Aging Well

Aging Well

How to respond when mom wants to come home

Posted September 1, 2020 4:42 p.m. EDT
Updated September 1, 2020 6:16 p.m. EDT

Dementia Alliance NC provides tips from experts for caregivers of those with dementia on their YouTube Channel

It was one thing when one could easily drop in on mom, who was living in a memory care community, for a visit or to take her to lunch. It is another situation though, when that is not possible given new restrictions due to coronavirus.

“If she insists on coming home, should I bring her?” one might wonder.

That is a decision certainly for each family to make.

In terms of wanting to go home, I must say I have not worked with a family whose parent or spouse with Alzheimer’s or another form of dementia did not say—daily, sometimes hourly—"I want to go home. Take me home. When are we going home?”

This is not to say that there are some situations when you should listen to your loved one. However, this is to say that as one’s cognition and ability to communicate declines, it is extremely common to want to go home. Home, after all, is where they felt comfortable.

Dementia Expert and Educator Melanie Bunn, RN, of Dementia Alliance NC, said, “This is truly a common, but painful, question, bringing forth all the guilt and grief associated with the changes of dementia. Home represents a place where one feels safe and comfortable, a place where life makes sense and is predictable and familiar. For people living with dementia, physically going home might not bring the craved relief. The request to “go home” or “take me with you” might even come from someone already living in the family home."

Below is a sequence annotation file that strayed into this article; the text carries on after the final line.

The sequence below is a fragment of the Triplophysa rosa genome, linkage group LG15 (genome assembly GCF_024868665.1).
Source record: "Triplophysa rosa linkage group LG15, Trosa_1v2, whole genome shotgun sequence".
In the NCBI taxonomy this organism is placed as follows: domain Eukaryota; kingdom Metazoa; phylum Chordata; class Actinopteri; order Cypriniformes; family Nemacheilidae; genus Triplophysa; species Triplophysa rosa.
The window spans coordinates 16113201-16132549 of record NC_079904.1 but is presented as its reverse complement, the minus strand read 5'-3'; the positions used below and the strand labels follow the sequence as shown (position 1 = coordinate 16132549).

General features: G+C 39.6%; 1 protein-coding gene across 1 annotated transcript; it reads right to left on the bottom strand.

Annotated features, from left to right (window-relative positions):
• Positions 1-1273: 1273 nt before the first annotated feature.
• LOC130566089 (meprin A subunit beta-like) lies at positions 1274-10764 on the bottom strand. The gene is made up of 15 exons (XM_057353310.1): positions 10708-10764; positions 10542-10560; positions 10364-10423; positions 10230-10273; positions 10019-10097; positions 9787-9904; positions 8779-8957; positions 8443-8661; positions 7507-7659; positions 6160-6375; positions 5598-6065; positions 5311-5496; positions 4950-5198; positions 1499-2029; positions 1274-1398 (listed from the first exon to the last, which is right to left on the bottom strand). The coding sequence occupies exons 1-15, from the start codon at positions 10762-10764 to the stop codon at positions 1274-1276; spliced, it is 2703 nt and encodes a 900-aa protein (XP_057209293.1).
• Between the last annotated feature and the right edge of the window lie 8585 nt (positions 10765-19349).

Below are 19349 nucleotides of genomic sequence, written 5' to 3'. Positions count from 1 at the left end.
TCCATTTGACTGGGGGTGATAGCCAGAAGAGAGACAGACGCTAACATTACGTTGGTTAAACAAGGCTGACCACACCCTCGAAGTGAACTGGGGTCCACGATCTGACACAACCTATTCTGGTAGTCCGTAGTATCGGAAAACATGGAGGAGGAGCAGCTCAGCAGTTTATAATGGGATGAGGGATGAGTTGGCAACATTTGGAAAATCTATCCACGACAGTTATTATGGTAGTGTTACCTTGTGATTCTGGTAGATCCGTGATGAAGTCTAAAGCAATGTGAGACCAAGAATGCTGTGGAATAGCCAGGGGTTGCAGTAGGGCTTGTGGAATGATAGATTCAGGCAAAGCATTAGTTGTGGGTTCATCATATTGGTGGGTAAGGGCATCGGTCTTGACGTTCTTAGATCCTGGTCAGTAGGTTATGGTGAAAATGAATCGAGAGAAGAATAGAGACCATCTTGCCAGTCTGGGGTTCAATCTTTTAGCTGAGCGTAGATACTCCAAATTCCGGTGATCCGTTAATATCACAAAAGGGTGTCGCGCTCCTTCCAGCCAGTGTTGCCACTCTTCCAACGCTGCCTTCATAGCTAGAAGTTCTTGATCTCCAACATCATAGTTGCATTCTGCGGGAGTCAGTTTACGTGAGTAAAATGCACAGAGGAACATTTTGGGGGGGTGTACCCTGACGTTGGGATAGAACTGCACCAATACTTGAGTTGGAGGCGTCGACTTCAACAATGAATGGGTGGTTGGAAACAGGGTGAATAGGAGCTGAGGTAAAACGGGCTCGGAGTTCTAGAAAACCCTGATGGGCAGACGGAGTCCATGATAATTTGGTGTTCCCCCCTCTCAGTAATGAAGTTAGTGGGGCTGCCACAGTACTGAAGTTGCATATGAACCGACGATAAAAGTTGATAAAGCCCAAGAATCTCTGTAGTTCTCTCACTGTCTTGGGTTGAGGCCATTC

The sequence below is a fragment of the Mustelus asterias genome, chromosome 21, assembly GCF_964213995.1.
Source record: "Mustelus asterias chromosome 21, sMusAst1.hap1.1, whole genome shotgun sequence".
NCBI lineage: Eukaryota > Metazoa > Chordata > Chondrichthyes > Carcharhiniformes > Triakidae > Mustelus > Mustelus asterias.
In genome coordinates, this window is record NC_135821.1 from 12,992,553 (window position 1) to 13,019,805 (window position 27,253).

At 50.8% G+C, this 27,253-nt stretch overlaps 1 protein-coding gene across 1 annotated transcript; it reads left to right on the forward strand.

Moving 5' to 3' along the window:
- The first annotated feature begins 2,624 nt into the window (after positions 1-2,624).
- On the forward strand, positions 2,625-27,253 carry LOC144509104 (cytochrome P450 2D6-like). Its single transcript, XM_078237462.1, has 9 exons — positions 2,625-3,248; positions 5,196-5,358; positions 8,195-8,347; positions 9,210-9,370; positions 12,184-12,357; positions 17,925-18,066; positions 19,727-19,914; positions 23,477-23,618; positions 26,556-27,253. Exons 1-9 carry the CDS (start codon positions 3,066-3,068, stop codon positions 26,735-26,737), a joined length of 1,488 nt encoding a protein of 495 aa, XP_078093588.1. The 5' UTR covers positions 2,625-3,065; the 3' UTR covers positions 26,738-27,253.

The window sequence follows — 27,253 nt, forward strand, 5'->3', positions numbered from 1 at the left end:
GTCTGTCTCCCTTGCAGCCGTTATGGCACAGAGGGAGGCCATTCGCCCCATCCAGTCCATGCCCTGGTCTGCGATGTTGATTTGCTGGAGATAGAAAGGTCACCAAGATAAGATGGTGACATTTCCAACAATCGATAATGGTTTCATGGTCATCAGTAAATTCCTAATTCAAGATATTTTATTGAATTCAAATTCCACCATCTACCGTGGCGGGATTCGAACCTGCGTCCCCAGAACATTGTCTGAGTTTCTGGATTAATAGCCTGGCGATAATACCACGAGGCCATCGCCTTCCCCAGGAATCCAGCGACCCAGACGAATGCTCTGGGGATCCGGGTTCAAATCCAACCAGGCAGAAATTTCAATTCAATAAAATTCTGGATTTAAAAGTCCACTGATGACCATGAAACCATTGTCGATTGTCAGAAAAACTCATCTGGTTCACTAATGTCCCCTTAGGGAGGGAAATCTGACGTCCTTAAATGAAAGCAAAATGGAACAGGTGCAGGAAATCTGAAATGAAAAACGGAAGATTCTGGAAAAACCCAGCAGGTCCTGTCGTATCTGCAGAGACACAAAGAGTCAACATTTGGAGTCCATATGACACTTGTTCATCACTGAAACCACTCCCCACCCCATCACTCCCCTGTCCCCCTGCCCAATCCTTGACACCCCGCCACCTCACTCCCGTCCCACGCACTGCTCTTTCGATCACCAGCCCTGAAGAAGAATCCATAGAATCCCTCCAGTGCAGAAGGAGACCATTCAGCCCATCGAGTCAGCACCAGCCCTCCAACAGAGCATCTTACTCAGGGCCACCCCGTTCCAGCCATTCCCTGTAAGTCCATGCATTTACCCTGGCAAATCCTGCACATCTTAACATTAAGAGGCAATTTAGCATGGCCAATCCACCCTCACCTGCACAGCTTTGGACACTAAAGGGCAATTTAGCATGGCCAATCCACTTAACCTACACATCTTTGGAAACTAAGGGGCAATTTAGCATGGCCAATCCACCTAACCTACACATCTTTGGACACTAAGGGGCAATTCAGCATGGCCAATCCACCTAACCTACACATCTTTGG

Bunn recommended using "The 3 Steps of Empathetic Communication" to help the caregiver connect with their loved one and meet their need.

  1. Step 1
    Start with the feelings (It sounds like you don’t want to be here, seems like you really miss home)
  2. Step 2
    Get more information (offer a choice: what do you miss most-the inside or outside, do an “I remember”-I remember how wonderful the kitchen always smelled in the morning)
  3. Step 3
    Move from talking to doing (let’s walk to the kitchen and see what’s there or you were always so great with the laundry, can you help me?). Connecting with the feelings and current experience of the person living with dementia puts you on their side in a way that explaining, using logic or excuses, or using deception doesn’t.

For more information about this and other approaches, checkout Dementia Alliance of North Carolina’s youtube page.

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